Health Dangers Using Burned
I have fried with extra virgin olive oil for twenty years or more thinking that I was doing the best for my health. I recently read that you should not use the extra virgin because at high temperatures it is dangerous?? I am panicking now and wondering if I have harmed my health instead of improving it. I have burnt the oil on several occasions and never thought anything about it.
Extra virgin olive oil is the purest and healthiest of all olive oils. It is perfectly safe to fry with and reuse extra-virgin olive oil. You can take steps to make the oil last longer and realize when to discard.
Determining the ideal oil to fry with depends on a natural property of all oils called a smoke point. Extra-virgin is fine for frying, but a grade level olive oil, which is not as pure, has a higher smoke point and is better suited for frying.
You will want to clean used oil to make it last longer.
- Wait until the oil cools to room temperature
- Place a cheesecloth, coffee filter or a few layers of paper toweling over a strainer
- Position over a bowl or measuring cup
- Pour the used oil directly into strainer or if you used a deep fryer with a measuring glass or ladle
- If a strongly flavored food, such as fish or onion rings, was cooked in the oil, eliminate the flavor and smell from the oil by frying a few pieces of potato or citrus fruit, such as lemon, in the oil before filtering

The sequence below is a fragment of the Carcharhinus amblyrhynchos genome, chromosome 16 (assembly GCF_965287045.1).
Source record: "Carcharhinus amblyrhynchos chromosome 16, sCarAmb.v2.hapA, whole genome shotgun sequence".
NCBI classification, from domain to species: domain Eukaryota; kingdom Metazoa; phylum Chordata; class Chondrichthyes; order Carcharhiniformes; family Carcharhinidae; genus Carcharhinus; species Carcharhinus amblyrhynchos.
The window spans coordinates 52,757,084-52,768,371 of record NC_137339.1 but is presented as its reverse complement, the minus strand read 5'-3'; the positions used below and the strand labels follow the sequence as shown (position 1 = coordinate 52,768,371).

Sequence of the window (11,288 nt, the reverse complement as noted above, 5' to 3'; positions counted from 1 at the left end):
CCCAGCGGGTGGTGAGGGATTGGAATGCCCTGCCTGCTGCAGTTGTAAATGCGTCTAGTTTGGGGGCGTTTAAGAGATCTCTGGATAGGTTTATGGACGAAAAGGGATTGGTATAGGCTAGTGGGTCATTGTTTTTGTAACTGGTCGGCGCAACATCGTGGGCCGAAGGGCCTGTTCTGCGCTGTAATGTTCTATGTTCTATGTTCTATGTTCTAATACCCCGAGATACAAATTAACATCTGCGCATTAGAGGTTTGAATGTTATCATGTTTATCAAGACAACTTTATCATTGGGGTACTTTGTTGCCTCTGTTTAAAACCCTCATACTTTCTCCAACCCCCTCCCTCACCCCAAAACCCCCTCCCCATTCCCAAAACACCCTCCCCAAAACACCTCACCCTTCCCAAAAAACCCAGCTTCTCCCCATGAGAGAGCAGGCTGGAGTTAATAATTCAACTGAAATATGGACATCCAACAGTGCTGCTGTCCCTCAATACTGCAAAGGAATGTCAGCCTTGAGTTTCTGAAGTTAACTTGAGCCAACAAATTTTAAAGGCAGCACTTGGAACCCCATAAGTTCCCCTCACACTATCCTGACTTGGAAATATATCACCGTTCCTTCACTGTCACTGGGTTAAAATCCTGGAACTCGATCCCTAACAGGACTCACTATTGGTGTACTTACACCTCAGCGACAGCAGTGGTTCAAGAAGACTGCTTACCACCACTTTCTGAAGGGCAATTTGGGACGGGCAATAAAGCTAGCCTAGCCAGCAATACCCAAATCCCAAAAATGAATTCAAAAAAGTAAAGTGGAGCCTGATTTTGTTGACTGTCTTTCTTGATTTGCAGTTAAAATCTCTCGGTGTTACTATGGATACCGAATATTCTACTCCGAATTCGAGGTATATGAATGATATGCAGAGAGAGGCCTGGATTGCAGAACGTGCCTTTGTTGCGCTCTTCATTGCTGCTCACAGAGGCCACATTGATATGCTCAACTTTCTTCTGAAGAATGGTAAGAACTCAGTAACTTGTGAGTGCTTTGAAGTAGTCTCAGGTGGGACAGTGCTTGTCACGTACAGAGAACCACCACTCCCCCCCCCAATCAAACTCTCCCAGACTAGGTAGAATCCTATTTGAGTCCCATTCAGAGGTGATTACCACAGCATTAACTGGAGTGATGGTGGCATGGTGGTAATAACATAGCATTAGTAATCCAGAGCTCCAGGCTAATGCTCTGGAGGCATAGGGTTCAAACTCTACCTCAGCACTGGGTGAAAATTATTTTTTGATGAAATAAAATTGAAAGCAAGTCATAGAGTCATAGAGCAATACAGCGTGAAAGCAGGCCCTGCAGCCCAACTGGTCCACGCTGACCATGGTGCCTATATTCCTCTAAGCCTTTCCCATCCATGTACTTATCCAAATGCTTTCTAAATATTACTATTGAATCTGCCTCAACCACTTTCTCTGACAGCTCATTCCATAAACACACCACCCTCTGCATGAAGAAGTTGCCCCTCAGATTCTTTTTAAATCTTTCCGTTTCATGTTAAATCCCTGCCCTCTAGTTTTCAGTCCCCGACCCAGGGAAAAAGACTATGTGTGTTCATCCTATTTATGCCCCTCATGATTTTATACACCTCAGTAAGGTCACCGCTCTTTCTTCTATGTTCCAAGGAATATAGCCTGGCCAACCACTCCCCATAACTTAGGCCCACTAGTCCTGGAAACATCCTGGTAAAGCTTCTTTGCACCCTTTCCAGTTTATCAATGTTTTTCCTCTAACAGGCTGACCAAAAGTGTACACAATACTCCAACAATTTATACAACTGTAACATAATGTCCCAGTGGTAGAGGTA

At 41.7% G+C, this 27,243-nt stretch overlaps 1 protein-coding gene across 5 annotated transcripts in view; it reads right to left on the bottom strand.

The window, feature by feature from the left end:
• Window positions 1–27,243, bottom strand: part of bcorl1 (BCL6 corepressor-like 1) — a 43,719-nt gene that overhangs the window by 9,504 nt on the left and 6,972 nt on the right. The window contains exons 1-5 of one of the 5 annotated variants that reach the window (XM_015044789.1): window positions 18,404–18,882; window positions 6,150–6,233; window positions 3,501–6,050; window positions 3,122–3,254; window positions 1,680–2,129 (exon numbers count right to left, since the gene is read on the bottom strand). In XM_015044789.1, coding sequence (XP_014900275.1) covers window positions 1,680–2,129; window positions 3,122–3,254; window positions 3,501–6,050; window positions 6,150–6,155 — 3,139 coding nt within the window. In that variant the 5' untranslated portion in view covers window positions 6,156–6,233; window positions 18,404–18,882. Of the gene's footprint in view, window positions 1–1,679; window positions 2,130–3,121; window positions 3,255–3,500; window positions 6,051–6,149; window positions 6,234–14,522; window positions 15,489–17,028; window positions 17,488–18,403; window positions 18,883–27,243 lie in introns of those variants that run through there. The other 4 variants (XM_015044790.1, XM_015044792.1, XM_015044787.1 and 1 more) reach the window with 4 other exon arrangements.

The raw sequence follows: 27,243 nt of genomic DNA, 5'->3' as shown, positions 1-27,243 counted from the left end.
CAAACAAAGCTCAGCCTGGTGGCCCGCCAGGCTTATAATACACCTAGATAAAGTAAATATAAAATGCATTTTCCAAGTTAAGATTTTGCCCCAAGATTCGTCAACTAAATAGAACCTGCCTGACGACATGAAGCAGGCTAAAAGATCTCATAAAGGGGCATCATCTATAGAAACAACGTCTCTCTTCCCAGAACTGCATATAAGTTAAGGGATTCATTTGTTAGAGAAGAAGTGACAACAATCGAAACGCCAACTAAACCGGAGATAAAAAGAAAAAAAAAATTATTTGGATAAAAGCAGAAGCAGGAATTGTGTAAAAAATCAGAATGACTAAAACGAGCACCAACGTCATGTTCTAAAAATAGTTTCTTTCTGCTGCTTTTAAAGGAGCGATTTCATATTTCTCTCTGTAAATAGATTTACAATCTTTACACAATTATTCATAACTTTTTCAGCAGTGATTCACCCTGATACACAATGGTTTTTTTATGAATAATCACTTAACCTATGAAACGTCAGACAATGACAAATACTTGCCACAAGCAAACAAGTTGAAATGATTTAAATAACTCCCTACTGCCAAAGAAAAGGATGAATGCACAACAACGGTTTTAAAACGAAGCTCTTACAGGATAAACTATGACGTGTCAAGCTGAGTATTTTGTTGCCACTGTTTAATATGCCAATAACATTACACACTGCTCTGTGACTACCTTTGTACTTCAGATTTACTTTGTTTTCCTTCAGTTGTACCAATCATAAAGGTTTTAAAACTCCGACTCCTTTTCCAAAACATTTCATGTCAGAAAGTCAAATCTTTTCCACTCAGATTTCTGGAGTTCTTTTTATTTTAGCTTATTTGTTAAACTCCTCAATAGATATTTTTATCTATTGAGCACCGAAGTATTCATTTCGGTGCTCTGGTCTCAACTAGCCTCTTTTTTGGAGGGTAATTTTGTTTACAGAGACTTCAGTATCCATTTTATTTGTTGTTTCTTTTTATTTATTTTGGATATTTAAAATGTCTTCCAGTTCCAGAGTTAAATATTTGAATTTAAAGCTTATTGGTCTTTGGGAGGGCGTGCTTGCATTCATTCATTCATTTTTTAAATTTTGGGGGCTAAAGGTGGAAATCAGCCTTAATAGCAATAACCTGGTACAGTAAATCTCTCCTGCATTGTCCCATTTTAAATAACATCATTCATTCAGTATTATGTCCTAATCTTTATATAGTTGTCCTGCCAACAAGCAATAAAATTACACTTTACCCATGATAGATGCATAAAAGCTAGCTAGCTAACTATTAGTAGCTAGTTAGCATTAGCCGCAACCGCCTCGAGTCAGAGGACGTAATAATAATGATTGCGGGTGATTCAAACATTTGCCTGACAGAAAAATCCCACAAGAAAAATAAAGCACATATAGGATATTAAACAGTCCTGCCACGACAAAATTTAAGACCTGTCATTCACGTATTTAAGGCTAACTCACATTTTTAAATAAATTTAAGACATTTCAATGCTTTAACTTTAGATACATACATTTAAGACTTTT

The processes may allow three or five additional uses, but may also dampen the flavor and aroma of the oil. Simply add a little new oil to refresh.
The filtered oil should be kept in a container separate from unused oil. It will last up to a month stored in a cool, dark area, up to several months refrigerated and even longer frozen. It is normal and safe for cold olive oil to appear cloudy and/or solidify; it will return to its natural state at room temperature.
Olive oil cannot be reused indefinitely and signs of expiration include:
- Rancid odor or if the smell of the fried food remains, even after cleansing
- A dark color in conjunction with a bad smell
- Surface foam
- Smoke before 375 degrees
- Lack of bubbles when food items are added
If any of these signs are present or you are unsure if the oil is still good, take steps to safely discard.